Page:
Malaysia, rich and developed as it is today, was mostly jungle until the 20th century, aside from a couple colonial towns on the coasts. That means: aside from those colonial towns (Georgetown and Penang), Malaysia is made for the automobile. The capital, Kuala Lumpur, a tiny mining settlement until the 20th century, is one of the few cities in Asia where driving is not a terrifying experience (although they drive on the wrong side of the road). And, thanks to the oodles of expressways, even the traffic in Kuala Lumpur is generally not too bad by world capital city standards.

There’s a toll system on the expressways: you pick up a card called Touch n Go, sold at most convenience stores, which is a unified card used for tolls nationwide, public transport in Kuala Lumpur, etc. — kind of genius. (Imagine a US city being able to do something like that?) The tolls are not expensive but Malaysians are price sensitive so you will find a lot of vehicles, too many vehicles really, using the two-lane roads instead, which means even thought Malaysia is fairly rich there are some unpleasant third-world vehicle situations to contend with (there are tons of logging trucks everywhere, goodbye rainforest!). Where possible, take the expressways and avoid those two-lane roads, even if it looks like (and Google Maps says) it will be marginally shorter.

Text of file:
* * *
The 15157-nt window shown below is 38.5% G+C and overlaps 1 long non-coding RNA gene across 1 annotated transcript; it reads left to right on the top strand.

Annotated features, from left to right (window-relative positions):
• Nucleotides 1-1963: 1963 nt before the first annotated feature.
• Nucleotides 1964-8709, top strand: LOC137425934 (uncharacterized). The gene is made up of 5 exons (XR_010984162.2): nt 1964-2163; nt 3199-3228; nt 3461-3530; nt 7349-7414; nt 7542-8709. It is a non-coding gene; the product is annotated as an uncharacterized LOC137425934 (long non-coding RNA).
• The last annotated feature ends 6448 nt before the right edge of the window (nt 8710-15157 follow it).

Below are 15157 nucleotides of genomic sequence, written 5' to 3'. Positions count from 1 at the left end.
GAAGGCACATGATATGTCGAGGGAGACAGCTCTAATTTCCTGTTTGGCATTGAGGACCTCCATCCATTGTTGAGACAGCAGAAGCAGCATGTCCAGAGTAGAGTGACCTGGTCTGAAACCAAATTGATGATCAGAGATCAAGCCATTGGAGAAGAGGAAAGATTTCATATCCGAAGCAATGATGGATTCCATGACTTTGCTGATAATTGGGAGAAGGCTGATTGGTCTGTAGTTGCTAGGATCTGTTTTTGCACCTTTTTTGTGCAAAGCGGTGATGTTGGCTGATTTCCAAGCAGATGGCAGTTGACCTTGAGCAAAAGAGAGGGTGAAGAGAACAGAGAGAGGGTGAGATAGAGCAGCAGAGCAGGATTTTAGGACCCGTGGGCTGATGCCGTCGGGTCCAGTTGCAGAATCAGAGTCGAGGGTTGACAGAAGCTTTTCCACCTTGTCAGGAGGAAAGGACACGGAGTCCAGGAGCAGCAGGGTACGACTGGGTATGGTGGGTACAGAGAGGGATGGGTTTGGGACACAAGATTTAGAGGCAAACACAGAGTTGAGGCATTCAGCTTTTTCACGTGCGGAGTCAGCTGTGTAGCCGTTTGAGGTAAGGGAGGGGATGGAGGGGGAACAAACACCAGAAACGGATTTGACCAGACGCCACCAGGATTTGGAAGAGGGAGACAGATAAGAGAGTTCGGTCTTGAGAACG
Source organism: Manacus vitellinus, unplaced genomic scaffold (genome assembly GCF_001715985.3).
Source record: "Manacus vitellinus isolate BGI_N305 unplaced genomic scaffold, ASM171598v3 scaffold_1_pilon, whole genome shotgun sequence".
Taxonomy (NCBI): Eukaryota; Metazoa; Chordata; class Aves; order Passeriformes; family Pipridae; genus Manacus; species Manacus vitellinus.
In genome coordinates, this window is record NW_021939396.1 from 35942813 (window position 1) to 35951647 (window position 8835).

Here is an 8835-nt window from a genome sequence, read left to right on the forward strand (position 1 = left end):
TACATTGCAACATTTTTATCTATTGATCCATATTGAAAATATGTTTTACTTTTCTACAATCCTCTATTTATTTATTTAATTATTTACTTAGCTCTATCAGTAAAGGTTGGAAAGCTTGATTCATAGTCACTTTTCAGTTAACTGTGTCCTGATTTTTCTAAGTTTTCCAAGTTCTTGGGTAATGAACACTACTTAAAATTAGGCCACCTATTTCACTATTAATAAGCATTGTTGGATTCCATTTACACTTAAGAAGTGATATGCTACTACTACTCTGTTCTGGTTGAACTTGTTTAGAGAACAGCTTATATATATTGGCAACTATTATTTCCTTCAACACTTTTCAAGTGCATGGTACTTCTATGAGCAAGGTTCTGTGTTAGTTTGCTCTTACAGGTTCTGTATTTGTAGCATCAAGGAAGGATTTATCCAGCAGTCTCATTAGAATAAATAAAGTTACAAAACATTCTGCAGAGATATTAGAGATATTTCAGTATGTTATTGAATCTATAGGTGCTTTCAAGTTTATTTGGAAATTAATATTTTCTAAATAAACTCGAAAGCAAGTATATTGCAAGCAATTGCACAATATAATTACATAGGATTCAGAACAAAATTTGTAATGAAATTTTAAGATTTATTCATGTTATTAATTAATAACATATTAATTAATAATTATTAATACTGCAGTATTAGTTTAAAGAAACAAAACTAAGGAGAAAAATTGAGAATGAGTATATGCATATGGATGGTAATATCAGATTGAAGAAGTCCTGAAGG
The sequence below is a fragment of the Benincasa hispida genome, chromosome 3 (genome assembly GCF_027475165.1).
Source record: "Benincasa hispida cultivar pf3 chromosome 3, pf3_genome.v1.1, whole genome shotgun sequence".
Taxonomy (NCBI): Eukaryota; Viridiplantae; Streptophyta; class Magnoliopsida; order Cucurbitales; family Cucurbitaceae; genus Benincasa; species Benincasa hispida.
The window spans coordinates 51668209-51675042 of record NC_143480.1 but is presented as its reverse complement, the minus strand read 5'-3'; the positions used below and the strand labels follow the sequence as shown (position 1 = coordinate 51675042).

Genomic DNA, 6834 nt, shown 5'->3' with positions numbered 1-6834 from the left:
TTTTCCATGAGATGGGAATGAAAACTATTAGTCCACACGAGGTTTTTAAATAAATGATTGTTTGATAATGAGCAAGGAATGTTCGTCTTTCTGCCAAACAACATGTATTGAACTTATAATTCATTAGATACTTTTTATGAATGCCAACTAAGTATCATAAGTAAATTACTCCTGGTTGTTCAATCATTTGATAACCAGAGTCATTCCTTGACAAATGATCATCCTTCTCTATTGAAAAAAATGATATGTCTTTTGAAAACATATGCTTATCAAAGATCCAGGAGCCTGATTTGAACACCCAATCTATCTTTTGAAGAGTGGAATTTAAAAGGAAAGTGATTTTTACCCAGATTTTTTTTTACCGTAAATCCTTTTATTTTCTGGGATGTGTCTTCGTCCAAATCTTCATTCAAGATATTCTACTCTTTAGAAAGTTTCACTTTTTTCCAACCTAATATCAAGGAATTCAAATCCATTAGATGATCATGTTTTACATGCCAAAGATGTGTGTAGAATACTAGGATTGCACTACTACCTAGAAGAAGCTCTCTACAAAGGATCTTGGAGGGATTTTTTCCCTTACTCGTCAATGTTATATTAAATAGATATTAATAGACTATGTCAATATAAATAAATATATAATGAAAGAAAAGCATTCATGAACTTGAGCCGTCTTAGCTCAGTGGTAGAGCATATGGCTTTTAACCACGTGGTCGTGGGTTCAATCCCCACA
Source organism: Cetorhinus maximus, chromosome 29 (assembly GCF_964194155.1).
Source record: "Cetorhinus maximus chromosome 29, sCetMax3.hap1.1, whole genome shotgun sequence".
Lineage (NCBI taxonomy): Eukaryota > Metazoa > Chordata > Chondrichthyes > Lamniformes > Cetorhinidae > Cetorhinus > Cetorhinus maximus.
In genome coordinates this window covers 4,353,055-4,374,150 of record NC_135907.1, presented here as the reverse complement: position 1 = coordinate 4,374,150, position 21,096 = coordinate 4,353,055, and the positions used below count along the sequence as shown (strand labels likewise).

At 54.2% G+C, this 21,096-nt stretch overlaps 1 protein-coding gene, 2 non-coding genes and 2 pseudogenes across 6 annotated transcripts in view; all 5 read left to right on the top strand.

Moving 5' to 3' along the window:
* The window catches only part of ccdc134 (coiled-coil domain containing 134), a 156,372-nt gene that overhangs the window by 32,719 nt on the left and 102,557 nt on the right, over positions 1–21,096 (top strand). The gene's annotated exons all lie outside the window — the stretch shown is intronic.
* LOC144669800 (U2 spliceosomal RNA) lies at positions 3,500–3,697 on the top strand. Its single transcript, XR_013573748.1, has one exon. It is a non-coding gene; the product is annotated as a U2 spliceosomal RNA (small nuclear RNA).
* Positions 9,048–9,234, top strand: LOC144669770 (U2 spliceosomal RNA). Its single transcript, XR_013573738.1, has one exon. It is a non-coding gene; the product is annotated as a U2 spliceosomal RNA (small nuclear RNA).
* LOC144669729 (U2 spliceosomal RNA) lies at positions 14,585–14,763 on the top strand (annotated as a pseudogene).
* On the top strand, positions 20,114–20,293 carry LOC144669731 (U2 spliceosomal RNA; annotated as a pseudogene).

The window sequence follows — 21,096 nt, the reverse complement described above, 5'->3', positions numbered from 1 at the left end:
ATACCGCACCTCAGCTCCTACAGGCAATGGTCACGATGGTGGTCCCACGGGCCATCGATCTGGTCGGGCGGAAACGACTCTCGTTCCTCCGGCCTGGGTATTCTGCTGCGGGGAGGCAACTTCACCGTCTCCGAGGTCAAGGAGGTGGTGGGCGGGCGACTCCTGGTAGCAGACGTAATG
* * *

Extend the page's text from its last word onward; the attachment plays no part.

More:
One great thing about Malaysia, from the point of view of ignorant foreigners such as myself, is that most educated Malaysians speak English. The population is broken down between South Asians, Chinese and Malay (a narrow majority), and although Malay is the official language, in order to be polite many educated people use English between each other.

The one downside is that because it’s such a good place to drive, car rental is kind of expensive, especially around holidays. Nobody drives stick so the usual trick of renting a manual to get local-ish rates doesn’t work. You can get cheaper rates by going for a local car provider; I used Hawk, which has a very good website and good service. Note that returning the car at Kuala Lumpur airport is tricky, as of 2018 you put it in a packed parking garage and must find the spaces of your rental company which aren’t clearly marked, so allow a bit of extra time.

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Cracked windscreen from leaving the car outside overnight in the rainforest, maybe a monkey did it? See insurance